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Sunday, December 15, 2013


A couple of years ago we launched a probe to Jupiter. News to me, so we'll recap. We start with Bill "if you're like me, and I know I am" Nye.

Via The Los Angeles Times
Bill is a funny guy. I enjoy him. Jupiter is roughly 500 million miles from the sun, or five times as far as the Earth. So we could be as close as 400 million or as far as 600 million miles, depending on if we are on the same or opposite sides of the sun, not that that really matters, well, except for radio transmission time. You aren't going to drive there. You will be taking an orbital path measured in billions of miles.

When Juno flew by on October 9th, all the Ham Radio Operators in the world keyed up their transmitters and sent a brief Morse Code message. Okay, so maybe not quite all, but a few. How they managed to synchronize their transmissions is one of the unexplained mysteries of life. In any case, Juno was listening, and once the recorded signal was transmitted back to Earth and processed by audio gnomes deep in the bowels of JPL, we can hear the Morse.

Via The Los Angeles Times

When Juno started its approach to the Earth for the gravity assist, it started taking pictures of the Earth and the Moon. The Moon isn't very big. Might be a good idea to clean the dust off your monitor.At first I thought the apparent motion of the moon was because this was a time lapse movie taking place over a period of weeks and what we were seeing was the Moon moving around the Earth. Now that I've thought about it, I realize it's due to motion of Juno relative to Earth. The closest Juno came to Earth was 350 miles, which in space terms is like spitting distance from the ISS. Shoot, it might even have been in actual spitting distance. I mean you can spit pretty far in outer space, or you could if your faceplate wasn't in the way. This was enough to give it a boost of 8,800 MPH which is roughly 2.5 miles per second, which is significant. There is a claim that these are the first pictures of the Earth and the Moon from outside the Moon's orbit.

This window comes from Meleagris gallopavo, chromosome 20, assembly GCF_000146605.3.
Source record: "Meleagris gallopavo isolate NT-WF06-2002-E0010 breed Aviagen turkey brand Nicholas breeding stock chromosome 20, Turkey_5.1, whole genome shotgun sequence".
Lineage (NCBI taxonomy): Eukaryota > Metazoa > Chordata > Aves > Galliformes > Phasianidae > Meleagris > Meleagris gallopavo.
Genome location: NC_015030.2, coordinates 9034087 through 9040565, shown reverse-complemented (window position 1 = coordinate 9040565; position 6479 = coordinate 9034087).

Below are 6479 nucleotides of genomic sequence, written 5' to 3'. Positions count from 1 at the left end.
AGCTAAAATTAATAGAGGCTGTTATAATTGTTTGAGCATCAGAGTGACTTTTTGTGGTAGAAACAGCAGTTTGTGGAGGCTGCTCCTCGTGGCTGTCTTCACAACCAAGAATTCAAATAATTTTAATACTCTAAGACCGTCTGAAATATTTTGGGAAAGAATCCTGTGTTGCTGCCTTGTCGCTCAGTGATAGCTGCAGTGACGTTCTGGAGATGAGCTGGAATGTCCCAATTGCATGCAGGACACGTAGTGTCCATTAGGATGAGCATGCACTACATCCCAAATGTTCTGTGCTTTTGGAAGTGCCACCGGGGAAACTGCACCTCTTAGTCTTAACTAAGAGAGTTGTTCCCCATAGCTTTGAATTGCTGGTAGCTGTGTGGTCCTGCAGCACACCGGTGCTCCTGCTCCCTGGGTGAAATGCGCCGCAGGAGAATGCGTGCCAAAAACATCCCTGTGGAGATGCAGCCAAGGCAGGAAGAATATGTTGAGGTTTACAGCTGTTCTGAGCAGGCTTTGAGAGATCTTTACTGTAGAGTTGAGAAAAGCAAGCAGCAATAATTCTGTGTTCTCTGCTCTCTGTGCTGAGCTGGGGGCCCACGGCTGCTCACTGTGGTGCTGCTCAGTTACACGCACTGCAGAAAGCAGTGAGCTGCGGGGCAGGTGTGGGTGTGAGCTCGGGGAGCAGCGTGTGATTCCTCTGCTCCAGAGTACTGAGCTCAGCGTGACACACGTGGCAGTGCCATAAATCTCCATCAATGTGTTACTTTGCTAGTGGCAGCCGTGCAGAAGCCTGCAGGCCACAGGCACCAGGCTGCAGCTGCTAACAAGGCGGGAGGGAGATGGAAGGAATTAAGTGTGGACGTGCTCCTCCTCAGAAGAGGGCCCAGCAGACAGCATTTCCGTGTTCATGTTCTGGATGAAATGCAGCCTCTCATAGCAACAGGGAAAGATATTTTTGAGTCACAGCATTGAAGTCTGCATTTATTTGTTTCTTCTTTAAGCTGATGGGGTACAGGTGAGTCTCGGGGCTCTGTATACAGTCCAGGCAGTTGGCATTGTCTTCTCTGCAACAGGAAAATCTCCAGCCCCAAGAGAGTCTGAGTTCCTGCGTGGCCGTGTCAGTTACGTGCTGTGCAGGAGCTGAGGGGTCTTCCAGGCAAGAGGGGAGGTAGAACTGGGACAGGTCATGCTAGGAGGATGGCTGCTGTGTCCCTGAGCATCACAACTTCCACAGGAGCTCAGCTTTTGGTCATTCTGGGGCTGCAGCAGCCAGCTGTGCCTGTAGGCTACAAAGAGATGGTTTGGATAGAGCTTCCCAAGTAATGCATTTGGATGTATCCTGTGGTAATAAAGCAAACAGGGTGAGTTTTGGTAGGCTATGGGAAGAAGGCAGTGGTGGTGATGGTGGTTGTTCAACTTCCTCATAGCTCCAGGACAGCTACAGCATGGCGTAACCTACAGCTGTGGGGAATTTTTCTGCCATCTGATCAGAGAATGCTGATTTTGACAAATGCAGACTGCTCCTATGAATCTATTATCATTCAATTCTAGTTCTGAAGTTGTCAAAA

James Oberg got me started on this with a link to a story in Astronomy Magazine about whispers from space:
Researchers call these murmurs “meteor sounds” or “electrophonic noise.” Unlike the shock wave, which can take seconds or even minutes to reach witnesses, these meteor-created audible phenomena occur simultaneously with the fireball’s passage. People commonly describe them as hissing or whooshing sounds, and they have been reported for centuries.

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